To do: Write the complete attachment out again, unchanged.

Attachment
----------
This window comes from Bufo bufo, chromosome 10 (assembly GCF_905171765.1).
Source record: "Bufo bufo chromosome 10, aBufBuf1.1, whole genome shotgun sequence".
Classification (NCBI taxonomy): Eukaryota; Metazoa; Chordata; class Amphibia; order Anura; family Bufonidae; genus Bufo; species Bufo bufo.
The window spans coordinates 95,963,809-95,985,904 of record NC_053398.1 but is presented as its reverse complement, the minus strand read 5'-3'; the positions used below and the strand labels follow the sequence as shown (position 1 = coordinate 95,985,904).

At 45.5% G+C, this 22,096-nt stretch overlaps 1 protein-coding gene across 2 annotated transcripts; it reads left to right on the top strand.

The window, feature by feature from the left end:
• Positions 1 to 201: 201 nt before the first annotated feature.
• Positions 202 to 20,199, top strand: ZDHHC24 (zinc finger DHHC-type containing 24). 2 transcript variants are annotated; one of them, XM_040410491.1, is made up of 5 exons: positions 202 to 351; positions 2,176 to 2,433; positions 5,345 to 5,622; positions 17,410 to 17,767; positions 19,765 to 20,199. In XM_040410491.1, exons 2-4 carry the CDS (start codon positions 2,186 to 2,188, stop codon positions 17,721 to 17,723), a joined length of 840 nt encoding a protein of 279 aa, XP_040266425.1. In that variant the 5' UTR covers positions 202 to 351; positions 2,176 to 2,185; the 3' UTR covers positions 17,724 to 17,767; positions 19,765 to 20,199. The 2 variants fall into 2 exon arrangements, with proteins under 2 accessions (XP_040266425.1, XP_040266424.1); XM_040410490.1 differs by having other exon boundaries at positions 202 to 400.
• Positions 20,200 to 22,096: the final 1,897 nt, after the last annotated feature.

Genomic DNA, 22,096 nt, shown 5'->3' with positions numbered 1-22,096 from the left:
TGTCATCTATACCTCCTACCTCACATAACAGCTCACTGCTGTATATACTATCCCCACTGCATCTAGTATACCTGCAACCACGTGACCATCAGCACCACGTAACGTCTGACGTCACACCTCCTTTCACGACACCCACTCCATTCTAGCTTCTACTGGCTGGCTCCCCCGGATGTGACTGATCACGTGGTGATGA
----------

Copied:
This window comes from Bufo bufo, chromosome 10 (assembly GCF_905171765.1).
Source record: "Bufo bufo chromosome 10, aBufBuf1.1, whole genome shotgun sequence".
Classification (NCBI taxonomy): Eukaryota; Metazoa; Chordata; class Amphibia; order Anura; family Bufonidae; genus Bufo; species Bufo bufo.
The window spans coordinates 95,963,809-95,985,904 of record NC_053398.1 but is presented as its reverse complement, the minus strand read 5'-3'; the positions used below and the strand labels follow the sequence as shown (position 1 = coordinate 95,985,904).

At 45.5% G+C, this 22,096-nt stretch overlaps 1 protein-coding gene across 2 annotated transcripts; it reads left to right on the top strand.

The window, feature by feature from the left end:
• Positions 1 to 201: 201 nt before the first annotated feature.
• Positions 202 to 20,199, top strand: ZDHHC24 (zinc finger DHHC-type containing 24). 2 transcript variants are annotated; one of them, XM_040410491.1, is made up of 5 exons: positions 202 to 351; positions 2,176 to 2,433; positions 5,345 to 5,622; positions 17,410 to 17,767; positions 19,765 to 20,199. In XM_040410491.1, exons 2-4 carry the CDS (start codon positions 2,186 to 2,188, stop codon positions 17,721 to 17,723), a joined length of 840 nt encoding a protein of 279 aa, XP_040266425.1. In that variant the 5' UTR covers positions 202 to 351; positions 2,176 to 2,185; the 3' UTR covers positions 17,724 to 17,767; positions 19,765 to 20,199. The 2 variants fall into 2 exon arrangements, with proteins under 2 accessions (XP_040266425.1, XP_040266424.1); XM_040410490.1 differs by having other exon boundaries at positions 202 to 400.
• Positions 20,200 to 22,096: the final 1,897 nt, after the last annotated feature.

Genomic DNA, 22,096 nt, shown 5'->3' with positions numbered 1-22,096 from the left:
TGTCATCTATACCTCCTACCTCACATAACAGCTCACTGCTGTATATACTATCCCCACTGCATCTAGTATACCTGCAACCACGTGACCATCAGCACCACGTAACGTCTGACGTCACACCTCCTTTCACGACACCCACTCCATTCTAGCTTCTACTGGCTGGCTCCCCCGGATGTGACTGATCACGTGGTGATGA